The UK will deport EU citizens after Brexit if they don’t apply for the right to remain in time, Home Office minister Brandon Lewis says.
He told a German newspaper they would have to leave even if they met all the criteria for a residency permit.
Campaign group the3million, which represents EU citizens in the UK, said this was “no way to treat people”.
The Home Office said 1.8 million people had applied to the scheme and others have until “at least” December 2020.
It said those with “reasonable grounds” for missing the date would be granted an extension to apply for the right to live and work in the UK.
Currently, EU nationals – and their families – living in the UK by 31 October have until the end of 2020 to apply to the EU Settlement Scheme in the event of a no-deal Brexit, or the end of June 2021 if there is a deal.
The Home Office says it does not have a figure for the number of EU citizens currently living in the UK, but estimates by the Migration Observatory put it at 3.3 million, excluding Irish citizens who have the right to settled status already.
Mr Lewis told Die Welt (in German): “If EU citizens until this point of time have not registered and have no adequate reason for it, then the valid immigration rules will be applied.”
When pressed on whether that would include those who met the legal requirements for residence but did not apply in the next 14 months, he replied: “Theoretically yes. We will apply the rules.”
Maike Bohn, spokeswoman for the3million, said the organisation had pressed the government “for years” to acknowledge what would happen to those who have not acquired the status in 2021.
“Today, after much wait, it is confirmed that hundreds and thousands of people will be punished with the threat of removal from their home. This is no way to treat people, let alone what was promised,” she said.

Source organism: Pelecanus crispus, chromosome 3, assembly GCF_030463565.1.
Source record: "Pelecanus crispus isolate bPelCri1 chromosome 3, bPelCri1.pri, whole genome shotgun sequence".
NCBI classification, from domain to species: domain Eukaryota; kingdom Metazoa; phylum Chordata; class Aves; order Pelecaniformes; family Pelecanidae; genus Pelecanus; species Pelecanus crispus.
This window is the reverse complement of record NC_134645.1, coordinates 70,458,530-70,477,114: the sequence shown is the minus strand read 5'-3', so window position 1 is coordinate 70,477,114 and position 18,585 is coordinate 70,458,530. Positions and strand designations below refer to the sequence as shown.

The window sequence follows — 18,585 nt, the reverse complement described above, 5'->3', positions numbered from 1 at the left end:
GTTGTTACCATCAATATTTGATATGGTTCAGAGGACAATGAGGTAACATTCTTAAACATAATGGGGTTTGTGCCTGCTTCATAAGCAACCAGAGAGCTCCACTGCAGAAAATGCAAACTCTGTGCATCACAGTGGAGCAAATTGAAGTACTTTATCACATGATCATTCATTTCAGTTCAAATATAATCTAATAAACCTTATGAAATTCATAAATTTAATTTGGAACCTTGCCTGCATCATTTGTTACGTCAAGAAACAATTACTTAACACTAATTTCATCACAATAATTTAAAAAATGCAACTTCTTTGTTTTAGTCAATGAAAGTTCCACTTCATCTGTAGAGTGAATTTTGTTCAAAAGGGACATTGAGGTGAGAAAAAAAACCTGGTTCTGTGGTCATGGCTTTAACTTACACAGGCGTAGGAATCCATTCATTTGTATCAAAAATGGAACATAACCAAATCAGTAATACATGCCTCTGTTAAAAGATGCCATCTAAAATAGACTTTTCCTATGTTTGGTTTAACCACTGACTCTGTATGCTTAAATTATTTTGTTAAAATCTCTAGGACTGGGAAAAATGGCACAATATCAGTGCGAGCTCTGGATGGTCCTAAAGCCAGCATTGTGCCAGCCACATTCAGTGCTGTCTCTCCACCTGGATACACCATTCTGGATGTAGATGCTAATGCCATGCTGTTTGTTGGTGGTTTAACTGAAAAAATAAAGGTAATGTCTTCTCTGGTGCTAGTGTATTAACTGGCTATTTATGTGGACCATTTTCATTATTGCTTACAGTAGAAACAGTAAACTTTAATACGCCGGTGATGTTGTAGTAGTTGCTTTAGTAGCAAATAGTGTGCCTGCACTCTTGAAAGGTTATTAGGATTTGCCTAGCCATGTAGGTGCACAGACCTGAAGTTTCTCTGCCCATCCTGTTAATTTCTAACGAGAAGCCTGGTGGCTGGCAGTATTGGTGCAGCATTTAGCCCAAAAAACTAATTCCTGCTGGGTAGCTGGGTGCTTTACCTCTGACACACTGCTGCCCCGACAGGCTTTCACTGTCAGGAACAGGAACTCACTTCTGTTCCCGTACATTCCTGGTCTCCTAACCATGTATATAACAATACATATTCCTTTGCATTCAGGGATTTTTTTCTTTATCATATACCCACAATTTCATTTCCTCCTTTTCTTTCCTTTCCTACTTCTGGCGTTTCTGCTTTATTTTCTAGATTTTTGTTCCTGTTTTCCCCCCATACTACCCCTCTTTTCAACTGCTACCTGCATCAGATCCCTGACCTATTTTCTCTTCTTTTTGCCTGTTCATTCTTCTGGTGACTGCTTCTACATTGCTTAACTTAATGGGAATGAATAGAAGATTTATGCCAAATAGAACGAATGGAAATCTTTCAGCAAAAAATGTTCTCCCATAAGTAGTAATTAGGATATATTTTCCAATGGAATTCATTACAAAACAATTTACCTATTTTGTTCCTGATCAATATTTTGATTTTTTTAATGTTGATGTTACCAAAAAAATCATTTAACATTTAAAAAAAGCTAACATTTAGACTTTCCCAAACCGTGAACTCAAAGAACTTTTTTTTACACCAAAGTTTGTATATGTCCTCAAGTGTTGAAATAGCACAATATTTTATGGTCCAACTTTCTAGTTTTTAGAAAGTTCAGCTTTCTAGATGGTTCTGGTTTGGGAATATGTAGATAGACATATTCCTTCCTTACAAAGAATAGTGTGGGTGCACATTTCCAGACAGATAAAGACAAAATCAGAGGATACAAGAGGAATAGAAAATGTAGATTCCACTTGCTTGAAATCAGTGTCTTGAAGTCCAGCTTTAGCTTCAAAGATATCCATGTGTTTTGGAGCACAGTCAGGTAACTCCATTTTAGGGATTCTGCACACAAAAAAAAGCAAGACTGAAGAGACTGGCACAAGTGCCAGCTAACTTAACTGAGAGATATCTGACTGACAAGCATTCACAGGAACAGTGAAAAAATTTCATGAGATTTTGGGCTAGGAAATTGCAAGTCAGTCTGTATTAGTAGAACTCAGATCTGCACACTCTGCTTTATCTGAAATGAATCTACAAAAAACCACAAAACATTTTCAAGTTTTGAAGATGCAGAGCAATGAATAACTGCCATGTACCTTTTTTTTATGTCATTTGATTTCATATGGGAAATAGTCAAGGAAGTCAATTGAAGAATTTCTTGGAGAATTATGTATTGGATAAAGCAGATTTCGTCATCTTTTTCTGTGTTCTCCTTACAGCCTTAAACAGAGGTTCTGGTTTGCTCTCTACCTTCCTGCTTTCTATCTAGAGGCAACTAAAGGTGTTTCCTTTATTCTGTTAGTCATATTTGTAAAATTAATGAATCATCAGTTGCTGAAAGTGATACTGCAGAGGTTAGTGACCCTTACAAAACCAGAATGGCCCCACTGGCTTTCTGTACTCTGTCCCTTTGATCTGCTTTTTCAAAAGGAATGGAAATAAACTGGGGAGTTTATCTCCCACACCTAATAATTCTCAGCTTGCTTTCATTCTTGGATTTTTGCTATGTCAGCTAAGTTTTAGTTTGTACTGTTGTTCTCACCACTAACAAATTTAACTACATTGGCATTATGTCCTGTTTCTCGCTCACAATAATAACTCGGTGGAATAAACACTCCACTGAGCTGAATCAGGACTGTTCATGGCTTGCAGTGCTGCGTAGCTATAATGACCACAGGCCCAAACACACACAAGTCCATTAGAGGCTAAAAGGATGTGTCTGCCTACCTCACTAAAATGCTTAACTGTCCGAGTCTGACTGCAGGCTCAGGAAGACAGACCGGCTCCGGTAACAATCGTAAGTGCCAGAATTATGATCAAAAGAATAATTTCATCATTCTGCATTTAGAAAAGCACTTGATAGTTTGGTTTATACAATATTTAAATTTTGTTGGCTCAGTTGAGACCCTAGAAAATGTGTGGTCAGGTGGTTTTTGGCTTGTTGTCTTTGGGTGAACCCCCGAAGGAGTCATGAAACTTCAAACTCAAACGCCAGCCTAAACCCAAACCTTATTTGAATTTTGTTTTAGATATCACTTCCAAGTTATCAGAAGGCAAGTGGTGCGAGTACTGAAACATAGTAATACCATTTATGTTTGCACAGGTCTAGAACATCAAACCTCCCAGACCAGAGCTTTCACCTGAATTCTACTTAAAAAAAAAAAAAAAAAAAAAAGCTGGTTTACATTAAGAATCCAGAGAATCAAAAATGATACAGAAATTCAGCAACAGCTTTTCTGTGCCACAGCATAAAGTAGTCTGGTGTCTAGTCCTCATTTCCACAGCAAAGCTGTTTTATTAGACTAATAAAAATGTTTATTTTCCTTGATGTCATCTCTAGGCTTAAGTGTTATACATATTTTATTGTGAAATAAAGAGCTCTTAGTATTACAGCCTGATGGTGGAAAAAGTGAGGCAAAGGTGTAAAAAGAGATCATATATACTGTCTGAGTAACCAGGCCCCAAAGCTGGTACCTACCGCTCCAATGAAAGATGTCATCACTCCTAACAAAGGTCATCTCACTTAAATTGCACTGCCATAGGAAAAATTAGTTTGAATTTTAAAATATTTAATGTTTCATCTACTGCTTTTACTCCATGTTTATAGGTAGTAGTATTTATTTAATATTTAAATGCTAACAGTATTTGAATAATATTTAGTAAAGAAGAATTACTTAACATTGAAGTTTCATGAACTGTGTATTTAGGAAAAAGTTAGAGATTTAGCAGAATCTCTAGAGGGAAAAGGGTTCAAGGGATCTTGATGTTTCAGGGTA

“Those people who miss the tight deadline will face the full force of the hostile environment.”
She said this was the “grim reality” of the government’s position, “no matter how many times they repeat the phrase ‘EU citizens and their families are our friends, neighbours and colleagues and we want them to stay”https://www.bbc.co.uk/”.
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Media captionEU citizen Lily has lived near Bristol for 16 years. But she’s worried about what Brexit means for her future
Those applying for settled status must prove their identity, show they live in the UK and declare any criminal convictions.
Once granted settled status, they can use the NHS, study and access public funds and benefits, as well as travel in and out of the country.
The total number of settlement applications finalised by the end of September was 1.5 million, according to figures released this week by the Home Office.
Of these, 61% were granted settled status and 38% were given pre-settled status, which can be applied to be updated once someone has lived in the country continuously for five years. The conclusion in 0.5% of cases was classed as having “other outcomes”.
Lib Deb shadow home secretary Christine Jardine said she was “absolutely appalled” by Brandon Lewis’s deportation threat and she predicted “thousands” of people would be left undocumented by the “arbitrary” deadline.
She warned it could create another Windrush-style scandal – when individuals who arrived from Commonwealth countries between 1948 and 1971 were wrongly told they were in the UK illegally, despite living in the country for decades.
“Brandon Lewis has finally confirmed what we’ve known all along: Boris Johnson has no intention of keeping his promise to automatically guarantee the rights of EU citizens living in the UK,” said Ms Jardine.
“That is totally unacceptable.”
Mr Lewis tweeted in response to his critics:
A statement from the Home Office said: “We have received two million applications and are looking for reasons to grant status, not refuse, and EU citizens have until at least December 2020 to apply.
“We’ve always been clear that where they have reasonable grounds for missing the deadline, they’ll be given a further opportunity to apply.”